Trial comparing three drugs for status epilepticus
The project brings experts in advanced Raman spectroscopy and mass spectrometry imaging at NPL together with world leaders in topical drug delivery and formulation, dermal pharmacokinetic modelling and skin bioavailability at Bath University and Colorado School of Mines to address this challenge.
NPL contributes a specialized imaging technique – stimulated Raman spectroscopy – a non-invasive, accurate and sensitive tool to determine the rate and extent at which a topically administered drug becomes available at its site of action within the skin. The method enables analysis of the drug and quantification of its transport across the skin in real time. Alongside this, NPL’s mass spectrometry imaging expertise enables the results from the Raman experiments to be rigorously calibrated and validated.
A key challenge that the team aim to overcome is to distinguish the signal from the drug in the skin from the background signals originating from the skin itself.
These powerful imaging techniques will provide complementary information to allow a detailed analysis of drugs that are applied to the skin. This will lead to new and accurate methods for the measurement and standardization of topically applied drugs and, ultimately, the development and broader accessibility of more effective products.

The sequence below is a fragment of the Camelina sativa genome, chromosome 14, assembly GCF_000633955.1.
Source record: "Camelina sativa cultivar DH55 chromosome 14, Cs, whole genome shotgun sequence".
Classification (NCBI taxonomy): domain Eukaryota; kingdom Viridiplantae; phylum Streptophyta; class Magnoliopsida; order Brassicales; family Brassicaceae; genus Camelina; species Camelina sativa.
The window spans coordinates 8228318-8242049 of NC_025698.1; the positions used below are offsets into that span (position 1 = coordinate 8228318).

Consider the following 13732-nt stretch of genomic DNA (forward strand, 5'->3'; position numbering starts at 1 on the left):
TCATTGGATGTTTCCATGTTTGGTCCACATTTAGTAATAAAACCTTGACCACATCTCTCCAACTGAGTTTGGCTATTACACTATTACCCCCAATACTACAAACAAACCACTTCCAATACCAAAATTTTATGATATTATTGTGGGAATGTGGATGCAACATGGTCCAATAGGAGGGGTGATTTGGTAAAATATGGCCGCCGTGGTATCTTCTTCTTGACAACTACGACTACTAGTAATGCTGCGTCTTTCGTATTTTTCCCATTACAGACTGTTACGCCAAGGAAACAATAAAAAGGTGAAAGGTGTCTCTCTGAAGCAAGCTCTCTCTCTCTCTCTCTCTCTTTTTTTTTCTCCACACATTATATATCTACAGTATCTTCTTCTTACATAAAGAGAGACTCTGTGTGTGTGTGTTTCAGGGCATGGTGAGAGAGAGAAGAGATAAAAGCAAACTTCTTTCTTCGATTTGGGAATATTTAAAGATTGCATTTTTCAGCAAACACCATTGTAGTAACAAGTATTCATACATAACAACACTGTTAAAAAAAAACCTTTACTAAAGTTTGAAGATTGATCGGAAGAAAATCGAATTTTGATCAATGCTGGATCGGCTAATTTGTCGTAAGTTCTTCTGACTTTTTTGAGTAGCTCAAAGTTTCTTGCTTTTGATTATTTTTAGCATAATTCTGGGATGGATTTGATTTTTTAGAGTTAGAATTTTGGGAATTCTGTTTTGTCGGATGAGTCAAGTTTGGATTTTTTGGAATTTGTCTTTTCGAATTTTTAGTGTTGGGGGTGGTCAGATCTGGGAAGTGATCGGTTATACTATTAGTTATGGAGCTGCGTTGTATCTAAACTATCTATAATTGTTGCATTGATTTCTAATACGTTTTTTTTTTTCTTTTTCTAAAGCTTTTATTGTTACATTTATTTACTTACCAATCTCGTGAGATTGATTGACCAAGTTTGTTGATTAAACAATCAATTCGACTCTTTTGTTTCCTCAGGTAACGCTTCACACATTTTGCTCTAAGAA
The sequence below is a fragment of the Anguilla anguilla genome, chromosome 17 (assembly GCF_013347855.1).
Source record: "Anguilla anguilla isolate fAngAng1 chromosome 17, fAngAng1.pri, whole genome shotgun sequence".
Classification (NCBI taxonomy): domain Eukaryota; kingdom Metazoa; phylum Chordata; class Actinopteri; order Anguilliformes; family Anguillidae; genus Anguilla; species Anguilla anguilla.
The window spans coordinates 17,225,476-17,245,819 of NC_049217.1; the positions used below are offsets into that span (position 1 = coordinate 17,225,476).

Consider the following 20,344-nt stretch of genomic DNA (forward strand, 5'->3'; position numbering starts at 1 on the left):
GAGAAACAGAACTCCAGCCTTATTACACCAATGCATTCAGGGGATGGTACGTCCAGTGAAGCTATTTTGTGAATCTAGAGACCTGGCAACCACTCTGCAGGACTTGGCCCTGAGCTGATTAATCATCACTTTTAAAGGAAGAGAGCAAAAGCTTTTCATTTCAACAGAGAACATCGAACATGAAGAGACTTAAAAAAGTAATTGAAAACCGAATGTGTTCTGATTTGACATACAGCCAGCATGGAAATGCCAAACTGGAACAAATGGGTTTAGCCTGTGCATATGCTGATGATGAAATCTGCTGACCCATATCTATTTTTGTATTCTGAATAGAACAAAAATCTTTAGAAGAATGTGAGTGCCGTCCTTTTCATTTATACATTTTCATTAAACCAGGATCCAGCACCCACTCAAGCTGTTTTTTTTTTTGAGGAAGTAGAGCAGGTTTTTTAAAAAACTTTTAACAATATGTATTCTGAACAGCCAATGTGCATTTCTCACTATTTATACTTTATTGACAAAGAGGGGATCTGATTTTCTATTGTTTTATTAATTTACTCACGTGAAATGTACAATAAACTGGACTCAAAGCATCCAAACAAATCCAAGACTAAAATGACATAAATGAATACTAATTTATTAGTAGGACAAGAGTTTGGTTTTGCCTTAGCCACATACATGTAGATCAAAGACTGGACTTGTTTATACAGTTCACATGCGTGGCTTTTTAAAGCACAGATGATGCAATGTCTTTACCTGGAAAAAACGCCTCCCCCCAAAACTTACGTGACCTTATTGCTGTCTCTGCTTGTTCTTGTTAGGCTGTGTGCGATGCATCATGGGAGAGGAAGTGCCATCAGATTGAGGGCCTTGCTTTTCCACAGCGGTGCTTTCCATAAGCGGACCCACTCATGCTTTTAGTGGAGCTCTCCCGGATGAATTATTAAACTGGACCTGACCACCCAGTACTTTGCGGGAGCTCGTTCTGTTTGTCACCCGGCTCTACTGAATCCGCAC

Professor Richard Guy at Bath University explained:
The project aims to develop and validate a novel and noninvasive application of Raman and mass spectroscopic techniques to evaluate the bioavailability of a topically applied drug in the skin. The successful attainment of this objective will advance regulatory science and accelerate the route-to-market of new drug products.”
Dr Natalie Belsey, Senior Research Scientist at the National Physical Laboratory (NPL) said:
Coherent Raman-based optical imaging methods enable non-invasive, real-time chemical measurements. The mass spectrometry imaging capability at NPL brings major benefits of sensitivity and chemical specificity. In combination, these complementary spectroscopic imaging methods offer a powerful technology tool kit with which to asses and enhance the performance of formulated drug products.” Source:
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